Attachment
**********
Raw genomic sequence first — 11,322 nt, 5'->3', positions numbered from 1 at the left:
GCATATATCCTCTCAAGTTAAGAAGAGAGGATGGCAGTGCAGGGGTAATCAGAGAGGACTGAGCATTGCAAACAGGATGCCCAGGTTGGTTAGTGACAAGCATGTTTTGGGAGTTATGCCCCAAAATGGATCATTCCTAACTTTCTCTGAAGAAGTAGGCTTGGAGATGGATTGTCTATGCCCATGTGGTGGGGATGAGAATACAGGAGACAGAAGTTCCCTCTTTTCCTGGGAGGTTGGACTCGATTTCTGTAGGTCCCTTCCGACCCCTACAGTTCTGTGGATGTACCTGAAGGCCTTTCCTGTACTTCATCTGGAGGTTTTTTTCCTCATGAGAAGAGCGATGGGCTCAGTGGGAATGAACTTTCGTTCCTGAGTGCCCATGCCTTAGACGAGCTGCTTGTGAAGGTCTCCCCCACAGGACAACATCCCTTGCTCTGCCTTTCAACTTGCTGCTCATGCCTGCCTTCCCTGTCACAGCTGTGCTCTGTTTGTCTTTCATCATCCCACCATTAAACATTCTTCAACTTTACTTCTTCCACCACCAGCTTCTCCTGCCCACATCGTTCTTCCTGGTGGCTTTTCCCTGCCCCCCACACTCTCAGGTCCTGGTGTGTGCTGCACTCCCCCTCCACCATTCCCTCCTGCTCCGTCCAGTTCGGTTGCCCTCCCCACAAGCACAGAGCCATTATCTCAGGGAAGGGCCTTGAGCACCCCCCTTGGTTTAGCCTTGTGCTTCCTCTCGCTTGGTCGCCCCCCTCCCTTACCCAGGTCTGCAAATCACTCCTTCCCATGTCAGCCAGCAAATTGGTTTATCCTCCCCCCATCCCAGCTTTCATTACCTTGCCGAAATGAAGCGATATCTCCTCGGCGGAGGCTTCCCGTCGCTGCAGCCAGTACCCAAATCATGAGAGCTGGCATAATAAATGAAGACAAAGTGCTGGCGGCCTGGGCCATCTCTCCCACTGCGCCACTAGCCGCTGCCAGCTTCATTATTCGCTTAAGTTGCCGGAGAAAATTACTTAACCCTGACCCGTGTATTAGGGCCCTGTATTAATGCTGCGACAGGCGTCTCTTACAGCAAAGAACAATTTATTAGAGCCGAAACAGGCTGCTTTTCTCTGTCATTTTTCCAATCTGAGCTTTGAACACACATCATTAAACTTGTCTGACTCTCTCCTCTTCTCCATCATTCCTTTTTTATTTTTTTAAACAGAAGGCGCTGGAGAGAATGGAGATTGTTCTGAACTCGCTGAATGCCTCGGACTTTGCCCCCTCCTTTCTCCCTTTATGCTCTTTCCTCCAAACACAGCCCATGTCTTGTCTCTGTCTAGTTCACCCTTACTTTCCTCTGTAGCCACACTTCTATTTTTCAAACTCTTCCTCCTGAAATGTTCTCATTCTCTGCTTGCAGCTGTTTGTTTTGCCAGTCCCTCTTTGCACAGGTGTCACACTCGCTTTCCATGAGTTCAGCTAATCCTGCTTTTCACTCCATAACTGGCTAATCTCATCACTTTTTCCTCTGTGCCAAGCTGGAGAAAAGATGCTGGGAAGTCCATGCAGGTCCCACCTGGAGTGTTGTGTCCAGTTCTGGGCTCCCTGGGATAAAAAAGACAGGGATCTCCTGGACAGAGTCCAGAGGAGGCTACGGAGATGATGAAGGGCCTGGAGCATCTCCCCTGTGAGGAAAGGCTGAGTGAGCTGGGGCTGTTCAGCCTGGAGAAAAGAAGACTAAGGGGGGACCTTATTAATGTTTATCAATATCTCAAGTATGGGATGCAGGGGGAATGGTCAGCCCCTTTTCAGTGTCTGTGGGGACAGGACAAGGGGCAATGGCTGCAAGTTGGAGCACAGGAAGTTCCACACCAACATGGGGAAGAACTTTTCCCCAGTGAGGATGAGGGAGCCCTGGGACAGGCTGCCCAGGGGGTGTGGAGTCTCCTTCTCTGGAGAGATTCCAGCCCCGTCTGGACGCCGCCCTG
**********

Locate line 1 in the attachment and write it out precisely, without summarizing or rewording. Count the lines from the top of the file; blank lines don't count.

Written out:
Raw genomic sequence first — 11,322 nt, 5'->3', positions numbered from 1 at the left: